railroad got there. The surplus wheat was also hauled to these points and sold.
"The usual celebrations and amusements were: Fourth of July, going to the nearest little town on Saturday
to trade, swapping yarns, running horses, wrestling, filling up with booze, if so inclined, and ending up with
two or three fights. Then there were the annual election meetings, when the speakers of the respective parties
told how good and how true their candidates were and how mean the other fellows were.
"The young people would gather up great wagon or sled loads, according to the time of the year, and go to
a dance, spelling school or party, have a royal good time and come home when they got ready. Then there were the
yearly protracted meetings, also church socials. The men and some of the women rode horseback when they did not
ride in the wagon or sled; the ladies rode a sidesaddle, none astride. Buggies were scarce before the war.
"Thomas Hibben entered what was called the big entry, one mile by three. Michael Roller paid $450 for forty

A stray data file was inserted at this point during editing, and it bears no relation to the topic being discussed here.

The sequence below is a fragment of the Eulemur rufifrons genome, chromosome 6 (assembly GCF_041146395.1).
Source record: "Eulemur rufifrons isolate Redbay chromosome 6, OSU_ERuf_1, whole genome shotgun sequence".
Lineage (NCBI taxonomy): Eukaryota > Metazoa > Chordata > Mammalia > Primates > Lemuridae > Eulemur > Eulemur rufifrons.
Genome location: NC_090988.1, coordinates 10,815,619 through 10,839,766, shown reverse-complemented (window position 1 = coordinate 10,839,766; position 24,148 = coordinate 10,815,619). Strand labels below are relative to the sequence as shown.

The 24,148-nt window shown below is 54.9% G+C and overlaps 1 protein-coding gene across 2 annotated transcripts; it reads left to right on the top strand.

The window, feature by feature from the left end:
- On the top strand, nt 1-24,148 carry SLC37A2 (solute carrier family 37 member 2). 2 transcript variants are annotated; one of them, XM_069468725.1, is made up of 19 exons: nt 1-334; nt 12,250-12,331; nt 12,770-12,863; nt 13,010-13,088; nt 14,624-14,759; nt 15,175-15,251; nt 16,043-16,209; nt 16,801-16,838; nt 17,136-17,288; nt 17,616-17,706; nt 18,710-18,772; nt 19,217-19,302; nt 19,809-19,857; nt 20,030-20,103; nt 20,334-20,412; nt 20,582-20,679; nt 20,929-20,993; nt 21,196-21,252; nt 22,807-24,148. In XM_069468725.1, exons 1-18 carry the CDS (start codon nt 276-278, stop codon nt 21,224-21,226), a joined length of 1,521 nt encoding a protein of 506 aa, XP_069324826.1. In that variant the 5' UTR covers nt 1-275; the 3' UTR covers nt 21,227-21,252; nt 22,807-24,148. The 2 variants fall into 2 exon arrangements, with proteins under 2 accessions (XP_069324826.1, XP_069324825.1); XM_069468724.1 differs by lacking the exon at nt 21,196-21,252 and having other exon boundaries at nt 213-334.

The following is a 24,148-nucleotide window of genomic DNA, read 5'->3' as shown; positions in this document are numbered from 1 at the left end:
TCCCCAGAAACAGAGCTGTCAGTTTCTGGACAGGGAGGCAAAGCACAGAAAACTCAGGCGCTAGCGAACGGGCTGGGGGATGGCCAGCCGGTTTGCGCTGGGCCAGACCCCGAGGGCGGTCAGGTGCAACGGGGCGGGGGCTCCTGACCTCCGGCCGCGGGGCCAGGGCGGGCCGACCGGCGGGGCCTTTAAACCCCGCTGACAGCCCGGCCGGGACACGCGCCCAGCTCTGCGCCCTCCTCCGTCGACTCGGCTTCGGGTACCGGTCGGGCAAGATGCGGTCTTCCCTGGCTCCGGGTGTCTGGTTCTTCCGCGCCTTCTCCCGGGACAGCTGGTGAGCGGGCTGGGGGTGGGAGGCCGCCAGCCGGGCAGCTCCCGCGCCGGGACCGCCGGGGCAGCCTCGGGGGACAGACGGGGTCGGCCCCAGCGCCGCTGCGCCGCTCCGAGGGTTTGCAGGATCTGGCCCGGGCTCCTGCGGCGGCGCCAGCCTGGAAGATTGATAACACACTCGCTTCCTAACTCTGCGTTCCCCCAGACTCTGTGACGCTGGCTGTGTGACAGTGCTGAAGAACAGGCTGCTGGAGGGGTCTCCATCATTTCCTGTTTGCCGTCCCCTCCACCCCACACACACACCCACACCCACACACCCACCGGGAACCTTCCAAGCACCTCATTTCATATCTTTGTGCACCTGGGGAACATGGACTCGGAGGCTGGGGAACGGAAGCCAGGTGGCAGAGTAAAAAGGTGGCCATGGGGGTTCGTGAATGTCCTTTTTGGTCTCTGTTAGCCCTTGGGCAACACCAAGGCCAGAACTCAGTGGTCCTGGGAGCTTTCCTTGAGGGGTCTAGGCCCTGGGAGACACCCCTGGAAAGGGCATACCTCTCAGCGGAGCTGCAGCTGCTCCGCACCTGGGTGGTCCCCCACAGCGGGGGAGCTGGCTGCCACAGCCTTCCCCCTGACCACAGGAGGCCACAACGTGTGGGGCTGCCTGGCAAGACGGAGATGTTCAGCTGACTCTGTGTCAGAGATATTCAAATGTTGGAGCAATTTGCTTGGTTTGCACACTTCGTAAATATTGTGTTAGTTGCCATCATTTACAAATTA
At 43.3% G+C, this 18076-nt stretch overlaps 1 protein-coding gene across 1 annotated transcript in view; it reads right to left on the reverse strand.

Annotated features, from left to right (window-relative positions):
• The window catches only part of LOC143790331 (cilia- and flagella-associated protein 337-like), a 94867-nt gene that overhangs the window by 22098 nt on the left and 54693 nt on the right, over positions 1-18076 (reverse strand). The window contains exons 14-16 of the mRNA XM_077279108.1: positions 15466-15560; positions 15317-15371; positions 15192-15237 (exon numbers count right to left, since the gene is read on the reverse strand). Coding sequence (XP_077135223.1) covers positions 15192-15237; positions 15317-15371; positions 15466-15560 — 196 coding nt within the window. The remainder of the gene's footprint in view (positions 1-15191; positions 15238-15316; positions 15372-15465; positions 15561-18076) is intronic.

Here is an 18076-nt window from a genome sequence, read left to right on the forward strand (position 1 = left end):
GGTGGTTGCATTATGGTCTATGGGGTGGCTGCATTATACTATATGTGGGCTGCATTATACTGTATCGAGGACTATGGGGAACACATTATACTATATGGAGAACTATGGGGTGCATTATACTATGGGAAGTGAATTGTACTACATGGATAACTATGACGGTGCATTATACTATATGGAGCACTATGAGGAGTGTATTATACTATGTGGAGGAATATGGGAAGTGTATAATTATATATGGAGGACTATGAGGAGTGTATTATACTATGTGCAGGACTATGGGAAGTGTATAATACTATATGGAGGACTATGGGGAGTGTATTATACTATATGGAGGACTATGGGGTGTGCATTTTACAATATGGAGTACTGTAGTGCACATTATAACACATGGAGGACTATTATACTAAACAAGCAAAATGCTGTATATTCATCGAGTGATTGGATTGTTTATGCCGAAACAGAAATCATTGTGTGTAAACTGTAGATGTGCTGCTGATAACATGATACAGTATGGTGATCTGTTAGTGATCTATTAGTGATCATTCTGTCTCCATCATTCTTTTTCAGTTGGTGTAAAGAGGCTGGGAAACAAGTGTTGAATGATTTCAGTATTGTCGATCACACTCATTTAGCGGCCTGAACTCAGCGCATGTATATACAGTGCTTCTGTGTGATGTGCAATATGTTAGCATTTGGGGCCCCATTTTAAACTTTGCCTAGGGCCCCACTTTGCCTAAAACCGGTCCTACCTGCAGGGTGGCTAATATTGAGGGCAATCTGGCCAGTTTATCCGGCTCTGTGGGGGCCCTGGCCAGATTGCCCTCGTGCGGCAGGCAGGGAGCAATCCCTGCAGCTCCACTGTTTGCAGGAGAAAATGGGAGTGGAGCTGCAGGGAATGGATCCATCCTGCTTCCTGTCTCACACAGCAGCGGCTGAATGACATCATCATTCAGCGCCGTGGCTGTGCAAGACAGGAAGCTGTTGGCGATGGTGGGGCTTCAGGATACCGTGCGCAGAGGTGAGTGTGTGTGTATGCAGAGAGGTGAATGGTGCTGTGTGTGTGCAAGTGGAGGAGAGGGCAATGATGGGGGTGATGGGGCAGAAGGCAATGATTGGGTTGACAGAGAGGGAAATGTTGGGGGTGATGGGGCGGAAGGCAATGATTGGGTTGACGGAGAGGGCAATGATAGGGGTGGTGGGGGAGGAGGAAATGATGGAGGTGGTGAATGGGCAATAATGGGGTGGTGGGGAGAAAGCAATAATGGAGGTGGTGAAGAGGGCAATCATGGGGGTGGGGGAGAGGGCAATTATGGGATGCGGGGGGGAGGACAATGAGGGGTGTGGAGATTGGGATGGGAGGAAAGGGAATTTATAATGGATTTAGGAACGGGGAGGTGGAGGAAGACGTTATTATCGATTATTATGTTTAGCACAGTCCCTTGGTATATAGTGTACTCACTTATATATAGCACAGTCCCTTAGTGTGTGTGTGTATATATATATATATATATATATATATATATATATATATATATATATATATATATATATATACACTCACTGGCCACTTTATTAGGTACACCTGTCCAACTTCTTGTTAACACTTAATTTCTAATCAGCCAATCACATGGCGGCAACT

acres about forty years ago. It was raw land. There has been a great and gradual change in the township and county.
New farmers came in and opened up new land and placed it under cultivation, which necessarily meant new improvements,
better machinery. The era of good times brought all these things; up to date houses, commodious barns, better furniture
in the house, pianos and organs for the girls, buggies for the sons, daily paper for the family. Then came the
telephone and now the automobile, and the sending of the boys and girls to the high schools in the towns, giving
them an equal chance with the town children for a better education.
"Corn and oats are the principal crop; timothy and clover hay might also be called crops. The price of the
crops varies according to the demand. Last fall corn sold from 60 to 65 cents to dealers. Most of the corn is fed
on the farm or sold to cattle feeders. Of course, some of the renters have to sell their product to pay the rent.
"There is no coal in the township, nor are there any flowing wells. One of the original entries in the township
was that of John Miller, on June 6, 1848, on section 19, township 78, range it. It is now owned by the heirs of
A. C. Carson, and the farm, with common improvements, is held at $150 per acre. There is only one church in the
township outside of the towns, and that is the Pleasant Grove congregation."